- The Washington Times - Monday, January 19, 2004

Earlier this year, VH-1 named Michael Jackson’s “Thriller” the greatest music video of all time. The video was heralded for its plot, clever use of costuming and creative choreography.

Mr. Jackson’s 1982 video and its immediate successors are directly responsible for the emergence of MTV, VH1 and similar networks offering music videos. Unfortunately, the thrill that once came from watching your favorite song unfold on screen is long gone.

The majority of today’s hip-hop videos are visual postcards from the land of excess — glorifying material possessions, sexual promiscuity, drug and alcohol use, and the degradation of women. Whereas the “Thriller” video was groundbreaking, today’s hip-hop videos follow a predictable formula: warm location, expensive items, and half-naked women.

What’s the big deal? Proponents of free artistic expression will cite the artist’s right to make videos and the viewer’s option to turn the channel. However, the issue is not adults and choices, but the negative influence of such videos on our youth.

Television programs in general and music videos in particular have long played a significant role in setting trends and influencing popular culture. Before the advent of cable television and music videos, television shows like “American Bandstand” and “Soul Train” (still airing after 30 years) influenced the fashion, dances and lexicon of generations of young people.

Mr. Jackson’s “Thriller” and other videos in his discography influenced these and other aspects of pop culture. Throngs of young people rushed out to purchase the multizippered “Thriller” jackets while others spent hours mimicking the artist’s signature dance moves. Today’s music videos play a similar role in determining the new trends in pop culture. But there is a much more dangerous and corrosive element to this influence.

Why is it so dangerous? The message many of today’s videos send is that moral and criminal behavior are not only OK but worth glorifying. For example, in the video for his song “P.I.M.P,” rapper 50 Cent is joined on screen by fellow rapper Snoop Dogg and a group of pimps and scantily clad women while lip-synching lyrics that pay homage to the “profession” of pimping. Sadly, “P.I.M.P” and other such videos are not the exception; they are the norm — sending the message that immoral and illegal activity is acceptable, as long as it has musical accompaniment.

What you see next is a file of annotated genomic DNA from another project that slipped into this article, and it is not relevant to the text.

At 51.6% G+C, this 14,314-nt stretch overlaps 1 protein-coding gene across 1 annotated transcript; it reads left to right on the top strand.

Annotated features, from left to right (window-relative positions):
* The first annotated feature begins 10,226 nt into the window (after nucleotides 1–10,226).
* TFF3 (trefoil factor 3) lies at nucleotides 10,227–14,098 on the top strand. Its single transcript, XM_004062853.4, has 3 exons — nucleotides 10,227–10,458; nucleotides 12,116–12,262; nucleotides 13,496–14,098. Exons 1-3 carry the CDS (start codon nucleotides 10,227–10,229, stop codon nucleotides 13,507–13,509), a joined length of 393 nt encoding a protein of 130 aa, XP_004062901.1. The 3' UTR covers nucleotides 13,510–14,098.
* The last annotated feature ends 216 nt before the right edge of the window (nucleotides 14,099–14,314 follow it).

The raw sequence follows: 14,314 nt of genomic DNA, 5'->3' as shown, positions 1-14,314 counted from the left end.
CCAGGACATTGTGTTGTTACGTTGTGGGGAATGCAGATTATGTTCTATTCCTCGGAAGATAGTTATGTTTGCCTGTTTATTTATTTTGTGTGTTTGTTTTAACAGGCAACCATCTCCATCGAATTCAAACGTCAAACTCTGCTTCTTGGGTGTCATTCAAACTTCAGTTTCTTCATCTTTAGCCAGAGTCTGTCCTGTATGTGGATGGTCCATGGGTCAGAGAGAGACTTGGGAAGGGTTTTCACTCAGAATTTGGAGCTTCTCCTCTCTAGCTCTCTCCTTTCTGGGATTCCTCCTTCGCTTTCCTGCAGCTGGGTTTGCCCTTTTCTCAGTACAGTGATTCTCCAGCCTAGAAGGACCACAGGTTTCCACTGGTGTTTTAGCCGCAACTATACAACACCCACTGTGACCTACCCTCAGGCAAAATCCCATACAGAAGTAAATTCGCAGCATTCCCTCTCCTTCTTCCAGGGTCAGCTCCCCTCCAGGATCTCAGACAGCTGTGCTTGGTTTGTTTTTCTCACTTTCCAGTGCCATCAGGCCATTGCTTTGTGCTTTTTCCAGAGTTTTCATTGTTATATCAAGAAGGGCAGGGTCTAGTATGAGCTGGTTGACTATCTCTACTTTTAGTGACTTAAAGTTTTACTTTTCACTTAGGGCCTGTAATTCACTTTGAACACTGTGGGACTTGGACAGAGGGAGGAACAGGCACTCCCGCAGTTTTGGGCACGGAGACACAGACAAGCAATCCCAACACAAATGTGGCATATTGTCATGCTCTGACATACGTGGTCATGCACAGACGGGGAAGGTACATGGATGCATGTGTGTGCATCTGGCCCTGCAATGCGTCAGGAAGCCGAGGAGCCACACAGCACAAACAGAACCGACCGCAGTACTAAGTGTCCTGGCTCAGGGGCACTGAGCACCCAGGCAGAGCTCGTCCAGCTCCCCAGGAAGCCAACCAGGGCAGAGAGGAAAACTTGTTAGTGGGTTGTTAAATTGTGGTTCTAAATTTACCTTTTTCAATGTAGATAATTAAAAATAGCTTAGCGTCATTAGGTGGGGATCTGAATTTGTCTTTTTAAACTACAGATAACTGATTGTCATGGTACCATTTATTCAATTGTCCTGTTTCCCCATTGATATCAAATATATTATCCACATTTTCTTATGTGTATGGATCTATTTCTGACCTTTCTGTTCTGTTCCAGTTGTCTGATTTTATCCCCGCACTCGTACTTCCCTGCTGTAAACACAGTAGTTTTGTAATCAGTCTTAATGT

Besides the negative messages these videos send directly, they are corrosive to our young in other, more subtle, ways as well. According to a recent poll commissioned by Black America’s Political Action Committee, parents and music artists are the most influential figures in the African-American community. Music artists are more influential than ministers, politicians and athletes. For this reason, a visual medium like a music video can be more damaging to young minds than the CDs alone. Listening to a song glorifying immoral conduct or a song liberally peppered with profanity might lead a child to develop a certain image. A music video takes this one step further: presenting a visual image that can be difficult for a young person to distinguish from reality.

The power of this medium is only rarely harnessed for good. We saw this in the rapper “Nas” video “I Can,” which featured a group of children singing, “I know I can, be what I want to be, if I work hard at it, I’ll be where I wanna be.” But such positive messages are rare in the world of video rap.

All this might not be a cause for great concern if such videos were hard to get. But our kids face these damaging, negative messages relentlessly: 24 hours a day, seven days a week. In addition to MTV, BET and other music channels on cable television, young people can watch any video they desire at any time via the Internet. BET even packaged the “best of the worst” in a late night program called “Uncut,” offering videos considered too risque for broadcast during standard programming hours.

The responsibility for policing the world of music video is a shared one, with parents, artists, television and record-company executives and society in general all having a role.

Parents, in particular, must set standards of morality and character in their homes that are clear and strong enough to withstand the continuing video assault.

Just as the ghosts rose from the dead in Mr. Jackson’s “Thriller,” let’s hope we can look to videos past and resurrect the concept of good taste.

Alvin Williams is president and chief executive officer of Black America’s Political Action Committee (BAMPAC).

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